Stop The Presses! IT Is Strategic

And if the <i>Wall Street Journal</i> says it's so, then it must be true. Meanwhile, the CIO takes on the role of "unusual savior."

John Soat, Contributor

December 4, 2007

3 Min Read

And if the Wall Street Journal says it's so, then it must be true. Meanwhile, the CIO takes on the role of "unusual savior."Sorry, I don't mean to be inordinately cynical about my brethren in the mainstream business media, but the Wall Street Journal has a tendency to be more than a few years behind the curve when it comes to covering information technology. That wasn't always the case, but it certainly seems to be true now.

A few weeks ago, the WSJ featured an interview with the CIO of General Motors, Ralph Szygenda, that described the role of the CIO in terms that were insightful and relevant ... if you were reading it in 1996, as my colleague Bob Evans pointed out in a blog.

On Tuesday, the Journal featured a story with this headline: "The IT Factor: Tech Staff's Bigger Role," and this subhead: "Increased Input Helps Products Debut Faster, Deals Become Successful." (You can find the article here, but you'll need a subscription to the online service to read the whole thing; it was on page B4 of Tuesday's newspaper.)

The story is based on interesting, if somewhat predictable, results from a research survey by Diamond Management and Technology Consultants of Chicago. The most pertinent survey result is this: "83 percent of business and technology executives predict IT will either increase competitive ferocity, enable new market entrants, or both." I wonder about that use of the future tense: Haven't most of these companies found that to be the case yet? And what about the 17% of respondents who don't agree with that statement? If your competitors are among those 17%, guess what? You win!

A more controversial result is this: "A mere third of CEOs champion technology and include CIOs in strategic planning." Diamond says its survey is based on interviews with "456 C-level business and technology executives at large companies." InformationWeek recently completed its "CIO Effectiveness Survey 2007" and it is based on interviews with 724 execs -- CIOs, CEOs, CFOs, COOs, as well as IT managers and staff and line-of-business managers -- and reached a very different conclusion: 67% say their CIO is a member of their company's executive council and 72% say their CIO is actively involved in, or consulted on, significant corporate decisions.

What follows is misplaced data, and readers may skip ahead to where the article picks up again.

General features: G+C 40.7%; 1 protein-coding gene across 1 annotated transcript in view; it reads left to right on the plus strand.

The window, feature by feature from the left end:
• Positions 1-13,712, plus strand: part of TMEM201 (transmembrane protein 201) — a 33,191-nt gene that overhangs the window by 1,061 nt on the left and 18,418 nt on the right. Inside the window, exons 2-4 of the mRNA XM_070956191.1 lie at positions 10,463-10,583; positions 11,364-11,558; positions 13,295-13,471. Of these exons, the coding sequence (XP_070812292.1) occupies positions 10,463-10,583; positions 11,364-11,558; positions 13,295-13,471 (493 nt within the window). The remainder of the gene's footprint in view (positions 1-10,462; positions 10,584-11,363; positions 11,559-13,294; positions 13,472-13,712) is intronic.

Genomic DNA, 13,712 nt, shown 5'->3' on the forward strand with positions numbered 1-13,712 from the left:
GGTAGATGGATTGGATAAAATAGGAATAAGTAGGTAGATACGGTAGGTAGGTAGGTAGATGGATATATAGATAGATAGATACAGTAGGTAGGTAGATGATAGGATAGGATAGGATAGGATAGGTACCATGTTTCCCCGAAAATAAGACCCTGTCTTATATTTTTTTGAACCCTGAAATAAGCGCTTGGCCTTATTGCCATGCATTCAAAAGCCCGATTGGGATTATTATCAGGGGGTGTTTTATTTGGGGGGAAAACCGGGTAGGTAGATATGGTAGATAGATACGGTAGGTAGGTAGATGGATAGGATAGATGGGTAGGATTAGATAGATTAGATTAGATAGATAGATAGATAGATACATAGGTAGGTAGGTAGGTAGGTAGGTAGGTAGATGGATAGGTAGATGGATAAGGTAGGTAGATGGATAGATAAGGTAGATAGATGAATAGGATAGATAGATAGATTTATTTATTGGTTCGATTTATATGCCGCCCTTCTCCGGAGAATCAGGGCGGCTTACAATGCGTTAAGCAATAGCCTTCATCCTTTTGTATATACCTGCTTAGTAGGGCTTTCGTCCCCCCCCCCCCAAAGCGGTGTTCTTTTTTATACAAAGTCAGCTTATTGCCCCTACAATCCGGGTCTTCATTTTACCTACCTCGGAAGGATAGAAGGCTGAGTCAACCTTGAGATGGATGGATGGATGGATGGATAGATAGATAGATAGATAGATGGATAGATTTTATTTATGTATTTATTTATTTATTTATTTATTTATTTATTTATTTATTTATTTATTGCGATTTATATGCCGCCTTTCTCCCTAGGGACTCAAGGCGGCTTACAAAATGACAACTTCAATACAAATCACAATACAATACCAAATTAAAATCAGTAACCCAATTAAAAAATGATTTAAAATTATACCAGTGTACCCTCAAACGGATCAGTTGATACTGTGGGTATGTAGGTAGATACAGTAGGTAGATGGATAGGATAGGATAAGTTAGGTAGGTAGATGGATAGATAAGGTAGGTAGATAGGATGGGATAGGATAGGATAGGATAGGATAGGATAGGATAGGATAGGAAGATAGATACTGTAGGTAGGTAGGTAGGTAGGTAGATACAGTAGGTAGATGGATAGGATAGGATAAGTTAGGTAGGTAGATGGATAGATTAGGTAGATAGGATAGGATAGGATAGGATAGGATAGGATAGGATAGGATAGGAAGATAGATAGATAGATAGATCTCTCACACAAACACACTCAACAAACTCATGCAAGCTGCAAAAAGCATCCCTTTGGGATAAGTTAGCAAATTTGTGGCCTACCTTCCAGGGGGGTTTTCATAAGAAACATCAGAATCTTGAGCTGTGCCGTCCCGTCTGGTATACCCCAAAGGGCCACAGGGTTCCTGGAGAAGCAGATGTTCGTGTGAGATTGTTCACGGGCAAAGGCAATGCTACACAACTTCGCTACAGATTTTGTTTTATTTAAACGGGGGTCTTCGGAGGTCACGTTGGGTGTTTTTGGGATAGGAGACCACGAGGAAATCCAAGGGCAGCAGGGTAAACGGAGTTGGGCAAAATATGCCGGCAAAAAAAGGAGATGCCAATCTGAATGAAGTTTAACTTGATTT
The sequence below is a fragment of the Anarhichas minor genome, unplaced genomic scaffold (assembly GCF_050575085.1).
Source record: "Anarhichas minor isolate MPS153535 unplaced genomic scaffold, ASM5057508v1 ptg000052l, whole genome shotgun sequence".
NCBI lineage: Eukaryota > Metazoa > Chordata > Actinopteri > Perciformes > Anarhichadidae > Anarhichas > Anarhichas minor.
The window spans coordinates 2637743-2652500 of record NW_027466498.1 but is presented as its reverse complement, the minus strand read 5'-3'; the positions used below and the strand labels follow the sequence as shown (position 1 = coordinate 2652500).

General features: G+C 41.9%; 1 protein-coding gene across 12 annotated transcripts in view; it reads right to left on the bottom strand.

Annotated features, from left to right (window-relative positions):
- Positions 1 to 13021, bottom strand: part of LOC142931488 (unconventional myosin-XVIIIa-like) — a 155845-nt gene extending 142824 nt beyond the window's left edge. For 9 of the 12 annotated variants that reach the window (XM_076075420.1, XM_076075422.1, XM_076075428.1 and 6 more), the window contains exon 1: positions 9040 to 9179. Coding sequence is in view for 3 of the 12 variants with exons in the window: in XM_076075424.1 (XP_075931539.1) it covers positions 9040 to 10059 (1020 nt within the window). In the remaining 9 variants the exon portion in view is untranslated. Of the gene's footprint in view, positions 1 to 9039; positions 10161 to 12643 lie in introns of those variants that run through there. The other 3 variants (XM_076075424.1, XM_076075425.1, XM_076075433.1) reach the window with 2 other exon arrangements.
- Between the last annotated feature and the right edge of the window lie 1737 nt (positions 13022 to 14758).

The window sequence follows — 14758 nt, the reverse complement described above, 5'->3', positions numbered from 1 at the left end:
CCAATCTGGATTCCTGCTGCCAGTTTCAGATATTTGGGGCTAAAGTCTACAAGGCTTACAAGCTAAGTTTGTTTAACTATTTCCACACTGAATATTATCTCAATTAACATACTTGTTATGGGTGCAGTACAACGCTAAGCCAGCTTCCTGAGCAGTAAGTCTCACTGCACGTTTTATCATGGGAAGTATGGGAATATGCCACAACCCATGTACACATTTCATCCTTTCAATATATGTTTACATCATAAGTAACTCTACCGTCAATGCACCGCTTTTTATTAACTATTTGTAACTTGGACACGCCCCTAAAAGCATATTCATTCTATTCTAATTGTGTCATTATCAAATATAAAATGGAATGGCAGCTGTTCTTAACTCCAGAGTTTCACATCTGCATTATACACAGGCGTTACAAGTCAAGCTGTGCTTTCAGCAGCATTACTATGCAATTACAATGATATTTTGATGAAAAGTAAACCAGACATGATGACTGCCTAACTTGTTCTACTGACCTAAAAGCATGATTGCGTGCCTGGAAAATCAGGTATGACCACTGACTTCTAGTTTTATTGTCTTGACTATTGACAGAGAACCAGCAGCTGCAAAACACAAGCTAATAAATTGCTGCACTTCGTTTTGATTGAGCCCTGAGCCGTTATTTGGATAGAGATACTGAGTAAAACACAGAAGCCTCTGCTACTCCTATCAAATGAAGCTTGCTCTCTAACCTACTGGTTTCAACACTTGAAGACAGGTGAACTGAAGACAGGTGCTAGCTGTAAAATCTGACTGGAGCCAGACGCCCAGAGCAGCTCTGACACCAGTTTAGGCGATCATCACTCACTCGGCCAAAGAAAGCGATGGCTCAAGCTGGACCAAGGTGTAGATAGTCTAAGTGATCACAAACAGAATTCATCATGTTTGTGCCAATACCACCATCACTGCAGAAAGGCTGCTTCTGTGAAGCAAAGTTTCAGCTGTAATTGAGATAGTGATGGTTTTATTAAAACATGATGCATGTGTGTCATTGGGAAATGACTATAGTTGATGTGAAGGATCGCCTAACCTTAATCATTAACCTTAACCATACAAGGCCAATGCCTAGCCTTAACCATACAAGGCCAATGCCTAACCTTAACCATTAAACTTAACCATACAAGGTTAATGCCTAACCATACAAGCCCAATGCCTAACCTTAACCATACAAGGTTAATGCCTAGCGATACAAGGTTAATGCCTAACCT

My intent is not to start a "my survey is better than yours" argument. It's to point out that the Wall Street Journal is treating Diamond's survey results, and the most superficial conclusions that can be drawn from them, as if this was new news. For example, there's this breathless statement in the Journal's story: "For those companies that work closely with IT, one result can be more revenue."

Oh, you mean companies like Wal-Mart, FedEx, and Procter & Gamble, right?

As for the bit about a CIO being an "unusual savior," that has to do with an anecdote about Laboratory Corp. of America's need to accommodate a difficult request from a potential partner, and the IT challenge it presented. The writer said this: "So LabCorp turned to an unusual savior: its chief information officer."

Is the word "unusual" used here because CIOs aren't generally thought of as corporate saviors, even though they very often accommodate challenging requests with alacrity and aplomb, just like every other trusted, high-level executive in most organizations? Or is it because it would be unusual for a CIO to succeed in accommodating a difficult request, given that most CIOs fail miserably at their jobs?

While the first explanation is most likely the reason the writer used the word "unusual," the second is probably closer in spirit to what the writer was actually trying to get at. Both explanations are patronizing, condescending, and just plain wrong.

Here's hoping the Wall Street Journal can find its way back to 2007, in terms of business technology coverage and its take on CIOs.

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